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3d Digital Art - Massive Dragon - Gently Cross Your Eyes And Focus On The Middle Image by Brian Wallace

Massive Dragon - Gently Cross Your Eyes And Focus On The Middle Image is a piece of digital artwork by Brian Wallace which was uploaded on September 12th, 2011.

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Comments (14)

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Brian Wallace

LOL, as long as you find it interesting and enjoy viewing them. I'm just happy that you're able to freeview the image successfully. About 6 years ago I joined several Yahoo web groups for anaglyphs and crossview (sometimes known as crosseye or X-Eye) 3D stereo formats. I developed a passion and have learned a great deal from others around the world and through my own experimentation. The 2D-3D conversion process I used for this image was one I developed myself using the freeware app that is widely used for aligning 3D stereos once they added a cloning tool to the application. The technique of shifting pixels for this purpose is not new, but I developed a process (and tutorial) to be used for this particular application.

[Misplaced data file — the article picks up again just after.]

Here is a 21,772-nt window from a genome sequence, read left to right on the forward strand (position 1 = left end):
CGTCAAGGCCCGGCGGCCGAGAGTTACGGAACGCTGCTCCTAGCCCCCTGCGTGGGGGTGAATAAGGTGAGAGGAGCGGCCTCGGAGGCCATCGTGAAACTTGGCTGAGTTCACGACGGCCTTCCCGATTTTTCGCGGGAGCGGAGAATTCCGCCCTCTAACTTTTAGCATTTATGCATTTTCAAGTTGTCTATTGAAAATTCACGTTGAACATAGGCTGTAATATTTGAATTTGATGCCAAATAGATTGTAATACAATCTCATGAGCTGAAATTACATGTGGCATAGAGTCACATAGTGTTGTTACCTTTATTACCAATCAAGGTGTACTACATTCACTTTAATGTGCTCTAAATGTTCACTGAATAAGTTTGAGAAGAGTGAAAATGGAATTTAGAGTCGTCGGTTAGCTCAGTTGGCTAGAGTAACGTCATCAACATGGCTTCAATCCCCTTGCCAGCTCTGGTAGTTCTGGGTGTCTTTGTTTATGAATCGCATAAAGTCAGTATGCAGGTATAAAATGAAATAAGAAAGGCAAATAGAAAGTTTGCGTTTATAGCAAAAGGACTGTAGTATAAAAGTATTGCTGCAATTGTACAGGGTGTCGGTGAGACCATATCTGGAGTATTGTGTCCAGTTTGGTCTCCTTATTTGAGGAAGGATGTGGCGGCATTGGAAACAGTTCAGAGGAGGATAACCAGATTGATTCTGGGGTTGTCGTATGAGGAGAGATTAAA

Carolyn Marshall

I see what you mean, Brian. Yes, it does sound complicated. You lost me after - there are special techniques that ... LOL! Thank you for explaining, though. It is a very interesting subject to me and amazes me every time I see one done like this.

Brian Wallace

Thank you Xueling, and E Giupponi also for your comments which are very appreciated. :)

Brian Wallace

Not unless you have some unknown condition I don't know about. Thanks for the response!

Gary Eason

Very clever! Is there any danger my eyes will stay like that though?!

Xueling Zou

Wow, so cool and a wonderful piece! Congratulations on your sale, Brian!!

Brian Wallace

Thank you for your kind message Erica. Not everyone can view "side-by-side" 3D stereo formats even with two good eyes. They can however just view one side as a "2D" image even if they need to hide the other side from view. I'm sorry you lost sight in your right eye. You have an amazing image gallery!

EricaMaxine  Price

Congrats on your sale Brian. I love this piece. Dragons, wizards, castles, and so on are part of my collection of miniatures. Unfortunately I lost sight in my right eye so I can't see the 3D.

Brian Wallace